We pretty much do four cycles of the following daily: clean up after the pups, short training/play session, feed the pups, take the pups outside (this used to be 30 minutes but is now closer to an hour, sometimes longer), and then the puppies would crash for 2-3 hours. Now they play longer and crash shorter, which has made shopping a couple times a week more stressful (that’s usually about two hours to get groceries, cleaning supply refills, and hit a pet store or two), affected the kinds of food we have time to make for ourselves (one-pot meals are amazing!), and affected when we do things that are best when puppies are tired, like nail trims. Oh, and puppies are now much more wiggly and don’t believe us that nail trims are amazing fun things. Instead of being to get through all five in about 20 minutes, now we’re doing one pup a day and the pup we do may not be the one we intended because that pup is a bit too excitable and the timing is all wrong.

It’s exhausting, to be sure, but watching them grow is a never-ending source of fascination for us. I know people say to take the time to enjoy it as it’s happening and not be completely buried in the work, but just like with human kids that is far, far easier said than done. I’m the kind of person who likes to have a list of things to do and check them off, and to know that certain things need to be done by or at a certain time, so this kind of chaos is…different. It makes it hard to enjoy the small moments, but then a pup will want to sit and sleep on your lap for an hour while the others are playing and all is right.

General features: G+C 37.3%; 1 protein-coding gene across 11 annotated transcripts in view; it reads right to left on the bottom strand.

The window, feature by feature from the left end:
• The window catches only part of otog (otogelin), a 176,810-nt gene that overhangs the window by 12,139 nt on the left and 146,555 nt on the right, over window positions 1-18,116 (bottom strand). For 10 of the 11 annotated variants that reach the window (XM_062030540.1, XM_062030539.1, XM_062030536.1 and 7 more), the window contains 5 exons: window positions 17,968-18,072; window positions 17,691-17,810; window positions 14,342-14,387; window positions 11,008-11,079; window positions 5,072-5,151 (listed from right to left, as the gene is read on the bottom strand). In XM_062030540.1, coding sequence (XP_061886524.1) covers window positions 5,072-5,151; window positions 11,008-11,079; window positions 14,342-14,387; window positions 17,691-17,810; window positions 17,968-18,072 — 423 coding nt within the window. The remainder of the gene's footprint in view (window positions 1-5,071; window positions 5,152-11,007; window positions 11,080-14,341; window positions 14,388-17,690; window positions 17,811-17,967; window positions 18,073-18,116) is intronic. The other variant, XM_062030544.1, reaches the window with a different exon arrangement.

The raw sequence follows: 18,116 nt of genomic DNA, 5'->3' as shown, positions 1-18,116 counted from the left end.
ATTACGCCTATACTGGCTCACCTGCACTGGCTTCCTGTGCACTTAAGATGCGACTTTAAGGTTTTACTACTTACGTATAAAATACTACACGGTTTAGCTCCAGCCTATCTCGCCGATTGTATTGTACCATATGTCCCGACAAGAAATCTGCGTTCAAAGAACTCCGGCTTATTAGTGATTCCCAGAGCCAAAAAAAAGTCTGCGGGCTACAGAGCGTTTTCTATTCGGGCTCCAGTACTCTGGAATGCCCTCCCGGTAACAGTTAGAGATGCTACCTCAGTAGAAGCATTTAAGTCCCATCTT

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Black and tan girl (Green)

It’s also interesting to see how Umma has changed – some good, some bad. She’s been a pretty good teacher to the little ones and she seems to relish that part of motherhood. As they reached six weeks – the normal weaning period – they seem have finally accepted the milk bar is permanently closed and instead they look to her for play. She’s taught them all about chewing on sticks and pine cones, which they’ve taken to like it was an inherited behavior. Yay?

She’s also taught them how to dig holes, which is kind of funny because she never digs holes herself. Apparently this is an essential skill she believes they need to have, even if they never use it – so it’s like any math after geometry.

One important lesson she taught them has to do with our neighbors. We have three different yards we share fences with. One of them has no dogs and if the pups go near that fence Umma shows no interesting. One yard has a larger boxer-type dog that seems friendly and she allows the pups to go near that fence with her supervision. The other yard has a couple very large bully-breed dogs who will sometimes bark at Umma in the dark when she’s trying to pee. If the pups go near that fence Umma will actively redirect them back towards the middle of the yard.